Bottom Of The Lineup Key To Beating The Tigers


The Tigers have a flashier team than the Red Sox. Nobody is arguing with that. In their rotation, they have the likely 2013 AL Cy Young winner in Max Scherzer (21-3, 2.90), another strong candidate for that award in Anibal Sanchez (14-8, 2.57), and Justin Verlander (13-12, 3.46)– just two years removed from winning the Triple Crown, AL Cy Young, and AL MVP. In their lineup, they have a dynamic top five with Austin Jackson (103 OPS+), Torii Hunter (114 OPS+), Miguel Cabrera (187 OPS+), Prince Fielder (120 OPS+), and Victor Martinez (111 OPS+).

However, just because the Tigers have a flashier team does not mean that they have a better one. In almost all regards, the Red Sox have a considerably deeper team than Detroit. While Detroit’s playoff rotation is objectively better than Boston’s, one could make the argument that the lineup (and bullpen) are both better than the Tigers’.

Sep 27, 2013; Baltimore, MD, USA; Boston Red Sox right fielder

Daniel Nava

(29) singles in the third inning against the Baltimore Orioles at Oriole Park at Camden Yards. Mandatory Credit: Joy R. Absalon-USA TODAY Sports

Detroit’s top five (635 total OPS+) is almost exactly the same as Boston’s 638 total OPS+ is, and the Red Sox would have a fairly significant edge if not for the exploits of Miguel Cabrera. However, the Red Sox really make up the difference with the talent of the bottom half of their lineup. Daniel Nava (128 OPS+)/Jonny Gomes (111 OPS+), Jarrod Saltalamacchia (118 OPS+), Stephen Drew (111 OPS+), and Will Middlebrooks (88 OPS+) add up to a total 556 OPS+. The bottom half of the Tigers’ order, between Jhonny Peralta (119 OPS+)/Don Kelly (76 OPS+), Alex Avila (87 OPS+), Omar Infante (113 OPS+), and Jose Iglesias (101 OPS+) add up to a total of 496 OPS+.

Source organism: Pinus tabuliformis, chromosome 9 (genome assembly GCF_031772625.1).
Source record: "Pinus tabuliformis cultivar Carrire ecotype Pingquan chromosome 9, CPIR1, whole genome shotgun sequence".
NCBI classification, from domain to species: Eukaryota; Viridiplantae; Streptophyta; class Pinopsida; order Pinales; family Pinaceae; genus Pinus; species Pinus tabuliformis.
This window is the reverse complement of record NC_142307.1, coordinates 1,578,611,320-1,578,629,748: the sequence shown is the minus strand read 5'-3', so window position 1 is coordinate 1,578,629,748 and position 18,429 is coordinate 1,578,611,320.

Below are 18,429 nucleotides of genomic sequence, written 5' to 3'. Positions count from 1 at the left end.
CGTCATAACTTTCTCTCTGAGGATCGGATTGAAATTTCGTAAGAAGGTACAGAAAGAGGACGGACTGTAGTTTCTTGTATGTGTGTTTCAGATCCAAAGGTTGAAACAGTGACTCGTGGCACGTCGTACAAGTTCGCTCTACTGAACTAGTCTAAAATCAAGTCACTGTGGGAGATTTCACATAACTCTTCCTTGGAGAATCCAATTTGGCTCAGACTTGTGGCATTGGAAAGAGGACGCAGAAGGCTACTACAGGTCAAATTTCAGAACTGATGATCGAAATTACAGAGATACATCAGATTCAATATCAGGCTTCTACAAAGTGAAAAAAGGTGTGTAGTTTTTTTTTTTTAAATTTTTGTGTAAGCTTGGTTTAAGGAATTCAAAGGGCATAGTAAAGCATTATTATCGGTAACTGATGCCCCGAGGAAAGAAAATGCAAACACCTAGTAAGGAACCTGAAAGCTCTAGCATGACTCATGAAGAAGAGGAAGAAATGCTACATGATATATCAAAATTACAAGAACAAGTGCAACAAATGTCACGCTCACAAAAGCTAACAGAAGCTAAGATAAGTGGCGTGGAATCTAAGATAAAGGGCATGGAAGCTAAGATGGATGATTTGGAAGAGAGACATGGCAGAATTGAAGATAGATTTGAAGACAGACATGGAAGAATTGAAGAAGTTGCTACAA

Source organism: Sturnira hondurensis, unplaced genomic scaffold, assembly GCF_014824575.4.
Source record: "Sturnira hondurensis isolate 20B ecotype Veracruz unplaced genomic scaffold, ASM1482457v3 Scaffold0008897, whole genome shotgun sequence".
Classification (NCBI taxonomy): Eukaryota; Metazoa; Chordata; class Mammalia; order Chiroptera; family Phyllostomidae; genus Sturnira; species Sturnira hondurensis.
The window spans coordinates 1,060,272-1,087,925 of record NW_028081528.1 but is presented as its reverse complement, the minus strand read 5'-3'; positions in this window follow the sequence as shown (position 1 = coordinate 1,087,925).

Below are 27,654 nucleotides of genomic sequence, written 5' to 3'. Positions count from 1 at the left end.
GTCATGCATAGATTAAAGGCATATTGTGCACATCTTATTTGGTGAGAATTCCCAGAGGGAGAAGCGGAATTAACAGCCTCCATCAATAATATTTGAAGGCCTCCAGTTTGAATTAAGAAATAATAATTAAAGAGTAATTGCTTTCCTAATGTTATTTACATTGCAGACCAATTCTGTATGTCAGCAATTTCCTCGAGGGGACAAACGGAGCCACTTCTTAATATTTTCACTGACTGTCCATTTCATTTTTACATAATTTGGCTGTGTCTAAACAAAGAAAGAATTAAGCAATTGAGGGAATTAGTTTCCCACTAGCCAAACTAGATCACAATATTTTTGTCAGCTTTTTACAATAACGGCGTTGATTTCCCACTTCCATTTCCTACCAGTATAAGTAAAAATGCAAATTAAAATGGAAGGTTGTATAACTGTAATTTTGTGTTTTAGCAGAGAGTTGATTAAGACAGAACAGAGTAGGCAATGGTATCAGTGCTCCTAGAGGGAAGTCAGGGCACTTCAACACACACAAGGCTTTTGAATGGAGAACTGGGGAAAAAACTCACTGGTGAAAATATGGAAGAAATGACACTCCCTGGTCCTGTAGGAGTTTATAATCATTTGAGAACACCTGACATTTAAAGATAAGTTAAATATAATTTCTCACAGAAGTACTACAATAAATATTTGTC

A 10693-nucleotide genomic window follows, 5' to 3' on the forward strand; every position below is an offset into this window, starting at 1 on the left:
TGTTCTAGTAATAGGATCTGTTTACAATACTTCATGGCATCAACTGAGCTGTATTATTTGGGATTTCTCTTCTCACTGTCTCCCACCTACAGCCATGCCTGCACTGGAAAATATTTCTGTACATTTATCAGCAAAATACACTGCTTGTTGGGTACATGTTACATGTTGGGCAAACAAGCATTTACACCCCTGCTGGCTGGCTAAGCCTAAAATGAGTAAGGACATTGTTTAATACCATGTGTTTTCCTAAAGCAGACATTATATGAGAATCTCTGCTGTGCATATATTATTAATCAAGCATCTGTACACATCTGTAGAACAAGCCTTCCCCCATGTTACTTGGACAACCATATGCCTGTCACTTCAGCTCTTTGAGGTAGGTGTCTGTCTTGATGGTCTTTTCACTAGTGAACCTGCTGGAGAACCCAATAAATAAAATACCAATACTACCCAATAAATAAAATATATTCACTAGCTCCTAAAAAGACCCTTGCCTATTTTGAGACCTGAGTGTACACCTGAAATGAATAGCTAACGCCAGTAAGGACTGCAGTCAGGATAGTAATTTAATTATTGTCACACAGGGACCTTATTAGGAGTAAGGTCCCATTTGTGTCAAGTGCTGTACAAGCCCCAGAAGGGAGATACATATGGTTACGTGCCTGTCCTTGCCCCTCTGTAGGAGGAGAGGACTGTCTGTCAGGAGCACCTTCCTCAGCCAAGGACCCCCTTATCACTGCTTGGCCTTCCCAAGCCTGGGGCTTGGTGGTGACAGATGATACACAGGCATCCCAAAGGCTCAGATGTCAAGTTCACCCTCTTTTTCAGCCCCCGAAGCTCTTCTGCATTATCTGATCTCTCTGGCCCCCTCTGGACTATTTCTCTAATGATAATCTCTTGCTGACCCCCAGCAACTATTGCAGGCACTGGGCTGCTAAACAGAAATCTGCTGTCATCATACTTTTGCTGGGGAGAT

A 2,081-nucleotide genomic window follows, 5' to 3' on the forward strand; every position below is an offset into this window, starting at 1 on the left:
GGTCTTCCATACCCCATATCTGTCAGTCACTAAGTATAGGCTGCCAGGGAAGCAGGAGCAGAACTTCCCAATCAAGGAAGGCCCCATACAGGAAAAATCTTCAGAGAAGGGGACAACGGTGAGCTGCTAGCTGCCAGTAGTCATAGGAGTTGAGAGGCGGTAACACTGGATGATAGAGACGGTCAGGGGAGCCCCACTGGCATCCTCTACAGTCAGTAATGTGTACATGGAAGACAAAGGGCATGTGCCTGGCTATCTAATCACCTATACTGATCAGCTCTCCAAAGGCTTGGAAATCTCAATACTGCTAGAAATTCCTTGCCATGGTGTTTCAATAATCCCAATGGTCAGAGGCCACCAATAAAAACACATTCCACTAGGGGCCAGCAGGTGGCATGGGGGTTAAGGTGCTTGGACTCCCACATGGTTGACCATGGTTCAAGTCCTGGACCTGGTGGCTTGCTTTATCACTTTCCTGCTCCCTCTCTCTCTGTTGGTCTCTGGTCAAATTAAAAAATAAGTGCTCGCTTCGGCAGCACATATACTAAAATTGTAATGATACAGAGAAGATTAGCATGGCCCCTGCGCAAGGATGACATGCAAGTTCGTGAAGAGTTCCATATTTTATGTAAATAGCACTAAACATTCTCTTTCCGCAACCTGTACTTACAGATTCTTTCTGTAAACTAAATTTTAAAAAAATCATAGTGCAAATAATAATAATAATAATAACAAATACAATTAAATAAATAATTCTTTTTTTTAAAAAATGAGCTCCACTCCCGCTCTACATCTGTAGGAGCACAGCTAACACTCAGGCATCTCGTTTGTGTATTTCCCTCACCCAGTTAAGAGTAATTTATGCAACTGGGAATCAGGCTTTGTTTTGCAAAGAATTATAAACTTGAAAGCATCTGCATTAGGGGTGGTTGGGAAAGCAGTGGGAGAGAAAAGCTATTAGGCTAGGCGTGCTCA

If you’re wondering what all that means, I’ll explain. OPS is on base percentage plus slugging percentage, an excellent tool for determining a player’s overall talent at hitting. OPS+ is the percentage above or below average a player’s OPS is, relative to 100. Thus, a 100 OPS+ is exactly league average, while a 125 would be 25% above average and a 75% would be 25% below average.

This means that the bottom of the Tigers’ order is collectively slightly below average, with an average OPS+ of 99. The Red Sox’ bottom half, on the other hand, is significantly above average with an average OPS+ of 111. That means that if both teams perform up to code in this series, the Red Sox will have a much deeper and better lineup than the Tigers and if the Tigers’ pitchers are on point, that could make all the difference.